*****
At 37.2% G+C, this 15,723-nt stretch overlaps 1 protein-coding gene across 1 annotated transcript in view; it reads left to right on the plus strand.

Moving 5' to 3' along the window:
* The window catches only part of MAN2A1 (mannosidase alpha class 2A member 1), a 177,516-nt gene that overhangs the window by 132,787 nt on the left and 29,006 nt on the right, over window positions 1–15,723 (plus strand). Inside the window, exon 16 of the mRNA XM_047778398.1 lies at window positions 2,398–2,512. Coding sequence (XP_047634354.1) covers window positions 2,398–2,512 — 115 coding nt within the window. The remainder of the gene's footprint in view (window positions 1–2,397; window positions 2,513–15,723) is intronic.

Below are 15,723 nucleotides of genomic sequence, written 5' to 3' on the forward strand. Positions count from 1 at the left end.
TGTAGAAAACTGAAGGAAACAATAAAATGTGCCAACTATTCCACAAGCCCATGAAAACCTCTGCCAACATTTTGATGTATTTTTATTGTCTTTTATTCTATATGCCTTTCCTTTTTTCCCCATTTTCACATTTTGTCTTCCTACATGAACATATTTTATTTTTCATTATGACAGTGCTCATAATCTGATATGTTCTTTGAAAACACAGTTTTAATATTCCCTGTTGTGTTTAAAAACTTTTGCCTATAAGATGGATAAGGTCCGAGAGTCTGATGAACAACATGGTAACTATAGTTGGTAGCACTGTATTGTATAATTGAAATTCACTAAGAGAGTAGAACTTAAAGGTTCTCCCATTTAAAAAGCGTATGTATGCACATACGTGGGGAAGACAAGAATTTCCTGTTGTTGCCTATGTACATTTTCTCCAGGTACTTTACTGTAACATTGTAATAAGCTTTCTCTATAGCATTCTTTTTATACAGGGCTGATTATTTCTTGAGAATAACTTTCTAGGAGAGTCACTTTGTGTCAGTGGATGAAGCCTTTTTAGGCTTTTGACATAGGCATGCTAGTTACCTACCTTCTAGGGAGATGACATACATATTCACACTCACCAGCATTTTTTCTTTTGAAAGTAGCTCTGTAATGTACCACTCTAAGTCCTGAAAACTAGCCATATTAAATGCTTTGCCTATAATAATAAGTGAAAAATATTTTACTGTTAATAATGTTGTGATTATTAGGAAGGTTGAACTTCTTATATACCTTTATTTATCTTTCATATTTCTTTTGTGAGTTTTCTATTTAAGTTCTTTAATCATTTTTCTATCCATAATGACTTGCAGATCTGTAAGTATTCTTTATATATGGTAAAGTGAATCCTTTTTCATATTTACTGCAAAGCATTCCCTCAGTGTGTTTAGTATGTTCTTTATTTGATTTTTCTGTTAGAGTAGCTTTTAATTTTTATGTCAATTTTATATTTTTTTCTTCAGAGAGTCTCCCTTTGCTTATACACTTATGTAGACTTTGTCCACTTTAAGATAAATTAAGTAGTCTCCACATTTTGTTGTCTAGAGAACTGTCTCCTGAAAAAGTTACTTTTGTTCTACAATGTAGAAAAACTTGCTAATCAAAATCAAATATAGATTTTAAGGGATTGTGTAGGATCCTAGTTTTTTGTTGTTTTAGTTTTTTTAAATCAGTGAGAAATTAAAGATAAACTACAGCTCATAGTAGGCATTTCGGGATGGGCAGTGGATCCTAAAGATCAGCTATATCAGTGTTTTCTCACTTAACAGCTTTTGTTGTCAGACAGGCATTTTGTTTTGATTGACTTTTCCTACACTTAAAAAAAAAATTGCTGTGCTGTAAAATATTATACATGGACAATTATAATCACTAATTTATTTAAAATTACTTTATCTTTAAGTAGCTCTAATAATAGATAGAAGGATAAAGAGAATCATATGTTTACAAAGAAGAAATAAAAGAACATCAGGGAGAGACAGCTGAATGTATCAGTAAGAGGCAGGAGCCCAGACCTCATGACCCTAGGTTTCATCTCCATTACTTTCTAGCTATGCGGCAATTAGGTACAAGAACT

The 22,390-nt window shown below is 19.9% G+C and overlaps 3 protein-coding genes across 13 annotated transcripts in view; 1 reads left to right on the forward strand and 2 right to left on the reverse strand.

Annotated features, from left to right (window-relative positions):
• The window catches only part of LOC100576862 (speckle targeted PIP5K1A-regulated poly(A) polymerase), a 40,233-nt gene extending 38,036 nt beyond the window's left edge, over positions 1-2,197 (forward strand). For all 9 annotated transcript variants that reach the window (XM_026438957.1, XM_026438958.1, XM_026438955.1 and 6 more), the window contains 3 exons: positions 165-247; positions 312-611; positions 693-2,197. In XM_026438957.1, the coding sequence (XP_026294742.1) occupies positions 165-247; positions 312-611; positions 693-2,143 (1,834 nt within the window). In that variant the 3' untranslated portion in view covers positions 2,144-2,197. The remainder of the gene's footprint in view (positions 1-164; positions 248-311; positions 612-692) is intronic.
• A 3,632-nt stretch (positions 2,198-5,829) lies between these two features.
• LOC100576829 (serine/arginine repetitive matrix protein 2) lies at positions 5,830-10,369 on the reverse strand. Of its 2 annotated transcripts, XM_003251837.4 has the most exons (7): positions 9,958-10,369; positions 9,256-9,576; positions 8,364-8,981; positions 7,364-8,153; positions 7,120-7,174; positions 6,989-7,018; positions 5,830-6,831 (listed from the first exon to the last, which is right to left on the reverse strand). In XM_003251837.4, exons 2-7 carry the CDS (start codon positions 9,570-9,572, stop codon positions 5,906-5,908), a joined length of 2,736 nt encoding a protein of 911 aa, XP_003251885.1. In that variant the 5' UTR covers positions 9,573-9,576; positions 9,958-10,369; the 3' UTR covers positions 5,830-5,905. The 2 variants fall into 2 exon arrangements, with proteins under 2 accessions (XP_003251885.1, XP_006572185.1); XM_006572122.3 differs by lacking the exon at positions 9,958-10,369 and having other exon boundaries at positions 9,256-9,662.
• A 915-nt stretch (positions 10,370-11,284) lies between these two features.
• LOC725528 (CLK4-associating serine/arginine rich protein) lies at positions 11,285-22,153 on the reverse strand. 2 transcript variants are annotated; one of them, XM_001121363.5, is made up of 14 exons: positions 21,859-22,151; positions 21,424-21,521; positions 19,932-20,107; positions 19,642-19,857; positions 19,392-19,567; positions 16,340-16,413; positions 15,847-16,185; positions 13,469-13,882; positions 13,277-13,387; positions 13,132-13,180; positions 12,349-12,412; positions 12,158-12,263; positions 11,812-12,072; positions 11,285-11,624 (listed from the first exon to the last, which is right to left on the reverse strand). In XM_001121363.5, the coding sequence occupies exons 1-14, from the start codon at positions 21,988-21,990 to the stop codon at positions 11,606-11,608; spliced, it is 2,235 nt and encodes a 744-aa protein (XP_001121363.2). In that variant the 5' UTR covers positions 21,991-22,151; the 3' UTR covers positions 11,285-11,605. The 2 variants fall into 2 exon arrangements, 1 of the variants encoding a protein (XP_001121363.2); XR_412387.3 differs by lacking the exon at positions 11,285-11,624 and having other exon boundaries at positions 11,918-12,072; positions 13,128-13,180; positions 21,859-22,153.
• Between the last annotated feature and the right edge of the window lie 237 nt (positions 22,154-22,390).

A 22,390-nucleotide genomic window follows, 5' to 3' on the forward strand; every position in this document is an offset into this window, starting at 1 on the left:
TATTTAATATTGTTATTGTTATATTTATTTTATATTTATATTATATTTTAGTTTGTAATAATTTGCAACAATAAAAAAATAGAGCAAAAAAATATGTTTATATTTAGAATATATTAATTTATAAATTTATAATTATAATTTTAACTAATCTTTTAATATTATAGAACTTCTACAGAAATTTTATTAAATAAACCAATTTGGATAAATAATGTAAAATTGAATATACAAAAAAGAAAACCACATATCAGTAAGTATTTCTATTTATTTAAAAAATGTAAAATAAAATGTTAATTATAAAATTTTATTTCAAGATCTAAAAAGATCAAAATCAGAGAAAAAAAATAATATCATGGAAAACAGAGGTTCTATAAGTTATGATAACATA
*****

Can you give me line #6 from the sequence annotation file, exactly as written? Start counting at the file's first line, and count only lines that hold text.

The 22,390-nt window shown below is 19.9% G+C and overlaps 3 protein-coding genes across 13 annotated transcripts in view; 1 reads left to right on the forward strand and 2 right to left on the reverse strand.